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Monteci Amarone Costa Delle Corone 2007 750ml
SKU 769719

Monteci Amarone Costa Delle Corone 2007

Monteci - Veneto - Italy - Valpolicella

Professional Wine Reviews for Monteci Amarone Costa Delle Corone 2007

Rated 90 by Robert Parker
The 2007 Amarone della Valpolicella Classico Costa della Corone is an elegant and textured wine that imparts loads of dried cherry, spice, tobacco and cured meat. A distant touch of apple skin or dried apricot gives the wine a bright and buoyant feel. Indian spice, toasted chestnut and suede drive the powerful, yet elegant finish. Drink 2014-2020.
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750ml
90 Robert Parker

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Additional Information on Monteci Amarone Costa Delle Corone 2007

Winery: Monteci

Vintage: 2007

2007 was the year that saw California's wine industry pick up once again, after a troubling couple of years. Indeed, all across the state of California, fantastic harvests were reported as a result of fine weather conditions throughout the flowering and ripening periods, and Napa Valley and Santa Barbera wines were widely considered amongst the best in the world in 2007, with Pinot Noir and Cabernet Sauvignon grapes packing in all sorts of fine and desirable features in this year. South Africa, too, had a much-needed fantastic year for red wines, with Pinotage particularly displaying strong characteristics, alongside the country's other flagship red wine grape varietals. Over in Europe, France had another fine year, especially for white wines. Champagne wineries were very happy with their Chardonnay harvests, and the Loire Valley and Graves in Bordeaux are proclaiming 2007 to be a memorable year due to the quality of their white wine grapes. For French red wines, Provence had their best year for almost a decade, as did the Southern Rhone. However, 2007 was most favorable to Italy, who saw high yields of exceptional quality across almost all of their major wine producing regions. Tuscany is claiming to have produced its best Chianti and Brunello wines for several years in 2007, and Piedmont and Veneto had a wonderful year for red wines. For Italian white wines, 2007 was an extremely successful year for Alto Adige and Campania. Germany also had a very good 2007, with Riesling displaying extremely dry and crisp characteristics, as did Portugal, where Port wine from 2007 is said to be one to collect.

Varietal: Corvina Blend

The region of Veneto in Italy is home to the Corvina grape varietal, a much sought after and prized grape which is used in the production of several of Italy's finest red wines. Corvina by itself produces wines with a bright crimson color, light to medium in body, and holding lovely bright cherry flavors with a slightly bitter after taste. However, it is most enjoyed when blended with small quantities of other Italian wines, as this results in the famous and much loved wines of Amarone and Valpolicella – beautifully balanced, rounded and delicately aged wines which are some of the most popular and widely admired red wines of Italy. Corvina grapes have a naturally high level of acidity, and thick skins which contain little tannin, but which protect the grape from rot.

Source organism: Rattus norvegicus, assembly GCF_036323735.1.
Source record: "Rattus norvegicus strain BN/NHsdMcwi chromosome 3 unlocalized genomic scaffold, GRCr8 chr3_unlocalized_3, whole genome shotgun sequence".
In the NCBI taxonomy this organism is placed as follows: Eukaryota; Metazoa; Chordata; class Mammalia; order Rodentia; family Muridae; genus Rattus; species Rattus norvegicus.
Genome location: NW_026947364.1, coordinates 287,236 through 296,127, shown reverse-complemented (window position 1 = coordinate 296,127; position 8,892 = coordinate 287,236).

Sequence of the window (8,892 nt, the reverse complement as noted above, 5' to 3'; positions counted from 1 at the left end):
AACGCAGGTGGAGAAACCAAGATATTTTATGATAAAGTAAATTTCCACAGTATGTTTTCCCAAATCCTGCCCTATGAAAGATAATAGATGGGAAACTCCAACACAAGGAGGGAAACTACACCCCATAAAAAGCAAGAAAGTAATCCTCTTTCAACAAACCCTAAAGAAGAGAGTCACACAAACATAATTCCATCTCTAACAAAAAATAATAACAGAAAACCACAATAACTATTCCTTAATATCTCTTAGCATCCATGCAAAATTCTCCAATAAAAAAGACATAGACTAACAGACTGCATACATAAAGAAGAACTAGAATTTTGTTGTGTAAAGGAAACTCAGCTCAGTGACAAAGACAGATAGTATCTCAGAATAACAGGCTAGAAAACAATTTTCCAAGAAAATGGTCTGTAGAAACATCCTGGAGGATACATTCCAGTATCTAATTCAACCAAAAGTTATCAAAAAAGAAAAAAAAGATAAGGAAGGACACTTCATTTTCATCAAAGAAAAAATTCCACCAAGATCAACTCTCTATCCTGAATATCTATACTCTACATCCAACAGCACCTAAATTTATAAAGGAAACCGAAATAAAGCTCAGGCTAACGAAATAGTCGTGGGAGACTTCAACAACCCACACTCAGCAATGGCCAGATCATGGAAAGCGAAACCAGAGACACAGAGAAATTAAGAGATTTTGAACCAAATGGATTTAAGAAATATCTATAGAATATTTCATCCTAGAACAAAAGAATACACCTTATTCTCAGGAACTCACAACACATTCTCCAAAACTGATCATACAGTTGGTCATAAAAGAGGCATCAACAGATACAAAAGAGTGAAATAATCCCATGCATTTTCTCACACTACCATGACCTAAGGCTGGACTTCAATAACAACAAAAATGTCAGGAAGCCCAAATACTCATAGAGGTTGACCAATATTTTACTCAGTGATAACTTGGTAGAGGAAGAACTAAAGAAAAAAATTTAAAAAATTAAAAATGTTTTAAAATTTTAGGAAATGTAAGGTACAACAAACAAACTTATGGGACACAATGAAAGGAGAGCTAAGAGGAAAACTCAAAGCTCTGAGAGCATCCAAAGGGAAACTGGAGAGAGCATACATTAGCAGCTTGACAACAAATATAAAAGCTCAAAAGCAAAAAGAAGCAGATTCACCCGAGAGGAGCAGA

Region: Veneto

Veneto in north-eastern Italy has always been associated with viticulture, being one of the most historically important regions in Italy and Europe at large, and having a strong tradition of trade and innovation. The history of the region has clearly had an effect on the wine which is produced there, as the influence of neighboring countries such as Austria is clear in the refreshing, clean and alpine flavored white wines which are typical of Veneto's wine culture and present in the excellent and famous Soave wines. Although over fifty-five percent of the ninety thousand hectares Veneto has under vine is used for the production of white wines, the region also produces some superb red wines which use a wide range of native and imported grape varietals. These include Pinot Noir and Cabernet Sauvignon, alongside more traditional red grapes associated with Italian wines.

Country: Italy

For several decades in the mid to late twentieth century, Italy's reputation for quality wines took a fairly serious blow. This was brought about partly due to lack of regulation in certain regions, and too much regulation in others. This led to several wineries in the beautiful and highly fertile region of Tuscany making the bold move to work outside of the law, which they saw as responsible for the drop in quality in Tuscan wines. They believed that they had the expertise and the generations of experience necessary with which to make truly excellent, world class wines, and set about doing just that. These 'Super Tuscans', as they came to be known, quickly inspired the rest of Italy to improve their produce, and now, Italian wine producers in the twenty-first century are widely recognised to be amongst the best in the world. Regulation and law began to change, and wine drinkers across the globe woke up to the outstanding wines coming out of Italy, which are continuing to improve and impress to this day.